This Vine-like robot can grow toward heat and extinguish fires

Future iterations of the robot combined with hoses can be used to extinguish fires.
Deena Theresa
A pneumatic everting robot grows forward and toward the right where the heat source is located.
A pneumatic everting robot grows forward and toward the right where the heat source is located.

Charles Xiao et al 

Bio-inspired robots and soft robotics have become popular in the past few decades. Adapted from biological organisms to develop new and innovative technologies, biorobots are known for their sensory abilities and higher mobility and flexibility. Now, researchers at the University of California, Santa Barbara, have created a "vine-like" robot inspired by vines and their ability to detect and move toward sources of moisture.

Charles Xiao and his colleagues have created a two-meter-long device with plenty of segments. Unlike vines, this tendril-like bot grows toward the direction of heat, reported New Scientist.

The basic concept for the actuator is based on the pleated pneumatic artificial muscle. Comprised of segments, the bot is made of a pair of thin Mylar bags filled with a refrigerant fluid called Novec 7000. The bags are separated by insulating, low-density polyethylene. Each sleeve, divided into segments, can expand while shrinking in overall length. This happens when their internal refrigerant liquid evaporates past 93F.

The vine-like robot can move around simple obstacles

So, how does the bot move toward the heat source? 

When the warmed side's segment expands, and contracts, the portion on the other side lengthens in tandem. The researchers stress that their robot can move around simple obstacles and bend backward to ward off heat. The robot also has eversion capabilities, which means it can extend or unfurl from its interior, New Scientist reported.

The researchers state that their root-inspired robot is a big step in incorporating material-level sensing and actuation into vine-inspired robots and soft robots. "Future robots that build on the presented concepts could provide enhanced capabilities in search and rescue and firefighting applications," they wrote.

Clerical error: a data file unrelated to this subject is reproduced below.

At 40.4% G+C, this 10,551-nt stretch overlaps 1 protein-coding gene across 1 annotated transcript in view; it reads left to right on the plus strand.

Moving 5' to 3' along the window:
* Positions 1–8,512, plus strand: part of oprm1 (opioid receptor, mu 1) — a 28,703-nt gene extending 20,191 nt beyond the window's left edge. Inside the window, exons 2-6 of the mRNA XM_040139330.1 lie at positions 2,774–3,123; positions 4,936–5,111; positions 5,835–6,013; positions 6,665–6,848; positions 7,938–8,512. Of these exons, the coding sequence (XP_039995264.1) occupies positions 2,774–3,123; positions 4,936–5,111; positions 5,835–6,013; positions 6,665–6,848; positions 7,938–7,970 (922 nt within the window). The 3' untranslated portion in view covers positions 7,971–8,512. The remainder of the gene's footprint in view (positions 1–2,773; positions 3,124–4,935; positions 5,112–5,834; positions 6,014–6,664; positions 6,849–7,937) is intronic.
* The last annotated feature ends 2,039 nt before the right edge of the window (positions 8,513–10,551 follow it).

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They also have plans to create new iterations.

"In the current iteration, the response of the robot is relatively slow. A heat source, such as a fire, would have a much higher heat flux at an equivalent or even greater distance, resulting in much faster response times. Materials with higher melting temperatures would need to be used in such cases. Another possible variation of the proposed design is to use carbon dioxide as the working fluid. Carbon dioxide absorbs strongly at the wavelengths emitted by fire, meaning the robot could selectively sense fire rather than other hot objects," they write in the paper.

The article was released in arXiv on January 18.

Study Abstract:

Soft and bio-inspired robotics promise to imbue robots with capabilities found in the natural world. However, many of these biological capabilities are yet to be realized. For example, current vine- and root-inspired everting robots rely on centralized control outside of the robotic tendril to process sensor information and command actuation. In contrast, roots in nature control growth direction in a distributed manner, with all control, sensing, and actuation local. Such distributed control is useful for robustness and parallelization particularly while the plants search for resources (light, water, favorable soil, etc.). Here we present an approach for exploiting these biological behaviors via a thermotropic vine-inspired robot; the device uses local, material-level sensing, actuation, and control embedded in its skin to grow toward a source of heat. We present a basic modeling of the concept, design details, and experimental results showing its behavior in varied heat fields. Our simple device advances vine-inspired everting robots by offering a new, distributed method of shape control, and could lead to eventual applications such as highly parallelized robots for fire-fighting or search-and-rescue operations.

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